Beth Simone Noveck and Andrew Young (TheGovLab) at Governing: “Although traditional grants provide greater flexibility than a contract for the recipient to decide how, precisely, to use the funds to advance a particular goal, prize-backed challenges like those on Challenge.gov have the potential to reach more diverse experts. Challenges are just one example of innovations in the grantmaking process being tested in government, philanthropy and the private sector. These innovations in “open grantmaking” have the potential to yield more legitimate and more accountable processes than their closed-door antecedents. They also have the potential to produce more creative strategies for solving problems and, ultimately, more effective outcomes.
Certainly the time has come for innovation in grantmaking. Despite its importance, we have a decidedly 20th-century system in place for deciding how we make these billions of dollars of crucial public investments. To make the most of limited funding — and help build confidence in the ability of public investments to make a positive difference — it is essential for our government agencies to try more innovative approaches to designing, awarding and measuring their grantmaking activities.
In most instances, grantmaking follows a familiar lifecycle: An agency describes and publicizes the grant in a public call for proposals, qualifying individuals or entities send in applications, and the agencies select the winners through internal deliberations. Members of the public — including outside experts, past grantees and service recipients — often have few opportunities to provide meaningful input before, during or after the granting process. And after awarding grants, the agencies themselves usually have limited continuing interactions with those they fund.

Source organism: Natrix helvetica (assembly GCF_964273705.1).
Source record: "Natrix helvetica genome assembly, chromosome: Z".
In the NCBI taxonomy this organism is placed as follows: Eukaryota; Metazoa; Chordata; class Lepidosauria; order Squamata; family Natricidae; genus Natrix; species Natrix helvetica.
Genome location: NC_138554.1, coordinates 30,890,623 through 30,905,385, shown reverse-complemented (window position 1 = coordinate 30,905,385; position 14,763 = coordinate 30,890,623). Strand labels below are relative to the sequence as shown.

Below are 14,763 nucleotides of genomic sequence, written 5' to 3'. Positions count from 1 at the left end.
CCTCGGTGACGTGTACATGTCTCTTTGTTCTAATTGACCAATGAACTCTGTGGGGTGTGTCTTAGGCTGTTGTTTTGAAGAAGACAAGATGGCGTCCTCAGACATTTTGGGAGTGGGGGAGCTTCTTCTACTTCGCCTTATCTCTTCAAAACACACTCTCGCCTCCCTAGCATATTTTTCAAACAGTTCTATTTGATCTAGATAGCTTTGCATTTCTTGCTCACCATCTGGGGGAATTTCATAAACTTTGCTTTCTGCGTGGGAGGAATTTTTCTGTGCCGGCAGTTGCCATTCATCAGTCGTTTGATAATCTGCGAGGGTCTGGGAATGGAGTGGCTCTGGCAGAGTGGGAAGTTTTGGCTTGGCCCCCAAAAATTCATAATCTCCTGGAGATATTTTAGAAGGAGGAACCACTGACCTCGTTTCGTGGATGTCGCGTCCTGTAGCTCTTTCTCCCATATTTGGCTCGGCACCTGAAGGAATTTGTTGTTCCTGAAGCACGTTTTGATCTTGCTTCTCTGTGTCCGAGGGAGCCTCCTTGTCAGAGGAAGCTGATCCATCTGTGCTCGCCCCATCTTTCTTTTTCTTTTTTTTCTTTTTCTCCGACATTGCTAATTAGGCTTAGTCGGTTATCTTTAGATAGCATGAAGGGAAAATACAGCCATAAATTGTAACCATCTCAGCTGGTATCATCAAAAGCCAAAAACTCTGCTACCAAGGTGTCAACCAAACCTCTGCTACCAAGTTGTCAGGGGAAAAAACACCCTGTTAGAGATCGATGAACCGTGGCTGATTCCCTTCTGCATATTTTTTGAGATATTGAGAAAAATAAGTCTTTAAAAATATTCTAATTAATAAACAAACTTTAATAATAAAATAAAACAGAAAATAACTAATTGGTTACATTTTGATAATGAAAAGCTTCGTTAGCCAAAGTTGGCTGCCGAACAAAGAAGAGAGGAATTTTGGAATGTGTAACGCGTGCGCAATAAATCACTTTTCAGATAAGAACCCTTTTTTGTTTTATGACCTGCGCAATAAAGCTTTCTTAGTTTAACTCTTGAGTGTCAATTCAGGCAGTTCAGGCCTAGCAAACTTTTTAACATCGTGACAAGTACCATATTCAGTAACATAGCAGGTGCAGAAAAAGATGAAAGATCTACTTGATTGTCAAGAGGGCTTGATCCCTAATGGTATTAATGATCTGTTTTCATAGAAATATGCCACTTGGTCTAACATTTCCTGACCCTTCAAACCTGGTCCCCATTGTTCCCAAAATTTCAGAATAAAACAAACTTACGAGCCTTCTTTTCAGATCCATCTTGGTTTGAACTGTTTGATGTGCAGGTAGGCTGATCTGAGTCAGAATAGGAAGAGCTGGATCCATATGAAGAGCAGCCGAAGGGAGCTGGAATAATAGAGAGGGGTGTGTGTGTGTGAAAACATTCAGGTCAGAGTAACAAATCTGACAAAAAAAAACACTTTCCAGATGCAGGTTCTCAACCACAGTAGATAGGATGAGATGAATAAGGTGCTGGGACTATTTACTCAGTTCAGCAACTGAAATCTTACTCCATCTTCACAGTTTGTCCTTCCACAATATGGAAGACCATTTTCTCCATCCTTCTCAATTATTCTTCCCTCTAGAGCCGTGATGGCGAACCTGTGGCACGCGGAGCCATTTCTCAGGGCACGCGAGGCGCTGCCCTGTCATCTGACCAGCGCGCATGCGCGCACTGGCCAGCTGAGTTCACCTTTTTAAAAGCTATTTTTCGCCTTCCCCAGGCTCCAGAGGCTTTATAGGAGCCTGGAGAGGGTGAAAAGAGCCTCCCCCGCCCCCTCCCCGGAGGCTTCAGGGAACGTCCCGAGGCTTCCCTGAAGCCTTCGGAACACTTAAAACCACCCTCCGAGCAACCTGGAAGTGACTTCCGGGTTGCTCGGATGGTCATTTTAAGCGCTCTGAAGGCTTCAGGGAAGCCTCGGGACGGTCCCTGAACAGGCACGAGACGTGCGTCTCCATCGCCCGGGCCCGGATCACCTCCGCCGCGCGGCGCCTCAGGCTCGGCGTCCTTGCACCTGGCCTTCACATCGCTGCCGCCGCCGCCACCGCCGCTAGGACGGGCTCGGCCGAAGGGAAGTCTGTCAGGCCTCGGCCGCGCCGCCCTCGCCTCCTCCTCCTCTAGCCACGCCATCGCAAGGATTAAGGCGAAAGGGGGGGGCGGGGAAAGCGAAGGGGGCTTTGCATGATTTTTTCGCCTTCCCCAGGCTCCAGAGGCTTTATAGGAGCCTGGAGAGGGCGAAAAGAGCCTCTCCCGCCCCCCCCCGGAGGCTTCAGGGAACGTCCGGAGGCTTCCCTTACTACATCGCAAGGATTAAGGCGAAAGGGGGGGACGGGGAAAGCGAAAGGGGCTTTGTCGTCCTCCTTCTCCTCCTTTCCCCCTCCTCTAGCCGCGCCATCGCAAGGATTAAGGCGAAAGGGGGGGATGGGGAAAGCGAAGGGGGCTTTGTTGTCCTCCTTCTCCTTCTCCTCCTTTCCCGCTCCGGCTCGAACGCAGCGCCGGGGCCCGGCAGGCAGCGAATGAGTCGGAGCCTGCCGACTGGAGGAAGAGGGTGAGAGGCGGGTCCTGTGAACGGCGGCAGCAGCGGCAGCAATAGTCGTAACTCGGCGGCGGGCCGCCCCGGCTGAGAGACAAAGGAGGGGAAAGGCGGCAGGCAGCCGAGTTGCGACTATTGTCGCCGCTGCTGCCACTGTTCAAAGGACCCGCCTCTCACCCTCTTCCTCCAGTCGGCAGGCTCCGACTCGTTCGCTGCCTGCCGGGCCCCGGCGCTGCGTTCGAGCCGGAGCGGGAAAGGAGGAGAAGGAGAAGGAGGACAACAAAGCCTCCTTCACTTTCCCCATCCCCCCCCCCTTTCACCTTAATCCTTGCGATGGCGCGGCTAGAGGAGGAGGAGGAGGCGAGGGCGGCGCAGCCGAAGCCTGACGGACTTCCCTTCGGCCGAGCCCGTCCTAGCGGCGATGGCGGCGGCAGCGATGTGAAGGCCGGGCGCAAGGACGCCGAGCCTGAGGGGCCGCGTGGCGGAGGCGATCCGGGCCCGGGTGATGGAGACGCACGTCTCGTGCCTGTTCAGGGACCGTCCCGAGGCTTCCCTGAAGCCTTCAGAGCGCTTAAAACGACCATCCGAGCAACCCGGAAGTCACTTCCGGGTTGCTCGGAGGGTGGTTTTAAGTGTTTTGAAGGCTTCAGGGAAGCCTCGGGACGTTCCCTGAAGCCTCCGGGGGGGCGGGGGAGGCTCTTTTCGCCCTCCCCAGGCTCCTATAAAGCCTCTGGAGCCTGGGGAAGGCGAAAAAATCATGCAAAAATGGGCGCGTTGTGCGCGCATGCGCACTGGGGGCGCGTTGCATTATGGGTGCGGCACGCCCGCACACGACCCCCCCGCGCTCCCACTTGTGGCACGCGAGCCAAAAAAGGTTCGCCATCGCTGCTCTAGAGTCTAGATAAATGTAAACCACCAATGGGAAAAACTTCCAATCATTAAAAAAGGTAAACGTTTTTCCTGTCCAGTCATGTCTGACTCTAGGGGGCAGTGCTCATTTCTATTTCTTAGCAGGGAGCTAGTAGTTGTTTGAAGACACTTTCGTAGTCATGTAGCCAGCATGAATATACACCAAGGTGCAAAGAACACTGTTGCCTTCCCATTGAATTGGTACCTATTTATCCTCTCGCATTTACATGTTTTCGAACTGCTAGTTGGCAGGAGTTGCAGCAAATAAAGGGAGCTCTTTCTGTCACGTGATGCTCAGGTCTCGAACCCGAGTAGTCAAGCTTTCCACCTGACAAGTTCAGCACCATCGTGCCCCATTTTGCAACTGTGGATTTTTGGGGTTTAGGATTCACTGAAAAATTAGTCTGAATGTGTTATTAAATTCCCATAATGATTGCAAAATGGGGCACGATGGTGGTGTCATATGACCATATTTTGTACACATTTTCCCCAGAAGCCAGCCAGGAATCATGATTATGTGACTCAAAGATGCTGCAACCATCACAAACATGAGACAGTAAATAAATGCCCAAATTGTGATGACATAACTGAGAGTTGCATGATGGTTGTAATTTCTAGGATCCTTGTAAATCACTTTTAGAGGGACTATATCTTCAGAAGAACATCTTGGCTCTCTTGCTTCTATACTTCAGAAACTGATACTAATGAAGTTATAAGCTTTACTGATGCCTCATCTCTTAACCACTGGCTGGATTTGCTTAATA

The current closed-door system, to be sure, developed to safeguard the legitimacy and fairness of the process. From application to judging, most government grantmaking has been confidential and at arm’s length. For statutory, regulatory or even cultural reasons, the grantmaking process in many agencies is characterized by caution rather than by creativity.
But it doesn’t always have to be this way, and new, more open grantmaking innovations might prove to be more effective in many contexts. Here are 10 recommendations for innovating the grantmaking process drawn from examples of how government agencies, foundations and philanthropists are changing how they give out money:…(More)”